In that moment, I think I was in shock, so being the “polite woman from Mississippi” I simply responded by saying thank you and moved on to the next person. However, two weeks later, it’s still bothering me – it’s that itch that’s in the middle of your shoulder blade that you just can’t reach so it just keeps irritating.
I’m sure this woman felt like she was complimenting my children, but the implication that they would be Jewish illiterates because we live in Mississippi is infuriating and ridiculous! Yes, it’s wonderful that my children are from Mississippi and have learned Hebrew, attend religious school, participate in youth group, and so on. But it shouldn’t be shocking, and I imagine there are others who share this woman’s sentiment.
Raising Jewish children anywhere can be a challenge. You have to work at participating in the Jewish community. It’s very easy to sit at home and not get involved. We have been active in our synagogue and involved in Jewish organizations. We go to Shabbat services, religious school, holiday celebrations and programs at the synagogue. We have a Shabbat meal together, and our children are enriched by going to Jewish summer camp. Two of our children have gone on a NFTY-in-Israel program, and our third will go once he turns sixteen.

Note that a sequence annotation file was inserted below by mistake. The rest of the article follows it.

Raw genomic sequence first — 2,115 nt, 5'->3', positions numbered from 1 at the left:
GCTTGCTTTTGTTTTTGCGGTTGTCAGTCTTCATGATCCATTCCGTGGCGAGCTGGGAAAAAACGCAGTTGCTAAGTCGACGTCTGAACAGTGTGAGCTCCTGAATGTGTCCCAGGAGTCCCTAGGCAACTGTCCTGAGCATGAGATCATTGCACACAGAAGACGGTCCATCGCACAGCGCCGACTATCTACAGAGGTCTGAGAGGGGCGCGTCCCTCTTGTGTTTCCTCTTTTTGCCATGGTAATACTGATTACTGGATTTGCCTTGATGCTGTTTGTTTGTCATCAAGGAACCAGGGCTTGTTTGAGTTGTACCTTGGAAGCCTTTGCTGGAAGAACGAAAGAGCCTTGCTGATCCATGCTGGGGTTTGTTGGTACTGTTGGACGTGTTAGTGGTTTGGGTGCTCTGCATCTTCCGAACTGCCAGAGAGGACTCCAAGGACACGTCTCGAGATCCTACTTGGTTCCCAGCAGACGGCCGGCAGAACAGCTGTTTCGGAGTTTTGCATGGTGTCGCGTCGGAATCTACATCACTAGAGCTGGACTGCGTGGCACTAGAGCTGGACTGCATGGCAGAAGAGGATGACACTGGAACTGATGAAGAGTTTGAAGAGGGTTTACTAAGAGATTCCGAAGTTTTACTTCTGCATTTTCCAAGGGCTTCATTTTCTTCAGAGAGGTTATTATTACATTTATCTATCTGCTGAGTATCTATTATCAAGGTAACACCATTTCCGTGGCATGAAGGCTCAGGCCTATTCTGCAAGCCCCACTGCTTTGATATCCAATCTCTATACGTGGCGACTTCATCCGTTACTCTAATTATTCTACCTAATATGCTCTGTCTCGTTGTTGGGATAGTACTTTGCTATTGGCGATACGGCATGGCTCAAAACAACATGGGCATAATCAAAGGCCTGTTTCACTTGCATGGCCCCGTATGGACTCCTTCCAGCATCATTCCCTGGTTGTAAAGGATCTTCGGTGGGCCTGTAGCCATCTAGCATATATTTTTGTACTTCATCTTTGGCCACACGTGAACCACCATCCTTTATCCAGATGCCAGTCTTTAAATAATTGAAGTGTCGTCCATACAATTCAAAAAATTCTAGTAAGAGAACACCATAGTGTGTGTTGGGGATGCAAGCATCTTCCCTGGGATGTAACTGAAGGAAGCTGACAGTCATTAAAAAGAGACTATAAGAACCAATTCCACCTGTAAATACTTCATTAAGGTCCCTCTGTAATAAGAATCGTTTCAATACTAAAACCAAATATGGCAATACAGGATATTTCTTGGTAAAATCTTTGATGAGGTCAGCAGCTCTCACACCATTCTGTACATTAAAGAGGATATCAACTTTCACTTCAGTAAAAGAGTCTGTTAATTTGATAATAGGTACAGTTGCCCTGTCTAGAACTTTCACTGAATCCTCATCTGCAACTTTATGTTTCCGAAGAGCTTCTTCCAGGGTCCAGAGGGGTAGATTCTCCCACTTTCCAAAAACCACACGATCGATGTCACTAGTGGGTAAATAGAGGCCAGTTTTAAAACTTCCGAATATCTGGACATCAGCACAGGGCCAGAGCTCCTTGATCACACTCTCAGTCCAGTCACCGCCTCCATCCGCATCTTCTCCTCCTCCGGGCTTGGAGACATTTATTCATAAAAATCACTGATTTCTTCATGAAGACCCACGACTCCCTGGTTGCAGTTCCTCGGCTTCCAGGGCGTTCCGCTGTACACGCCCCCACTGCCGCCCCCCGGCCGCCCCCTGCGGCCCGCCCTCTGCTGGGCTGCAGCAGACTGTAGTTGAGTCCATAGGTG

We enjoy a fulfilling Jewish life here in Jackson, Mississippi. We don’t enjoy it “in spite of where we live”—we enjoy it because we seek it out. We participate. We make the effort. You can live in Los Angeles and do nothing Jewish beyond going to a good deli and eating fresh lox. And you can live in Mississippi and do something Jewish every day. It’s not about where you live—wherever you live, it’s about the choices you make.
The legacy that my husband’s parents gave him, raising him in Los Angeles, and the legacy my parents gave me, raising me in Mississippi, is a shared one: we are committed to being active participants in the Jewish community. It is a legacy that I hope our children take with them – wherever they may choose to live as adults.
And to that I proudly say, “shalom, y’all”— from Jackson, Mississippi.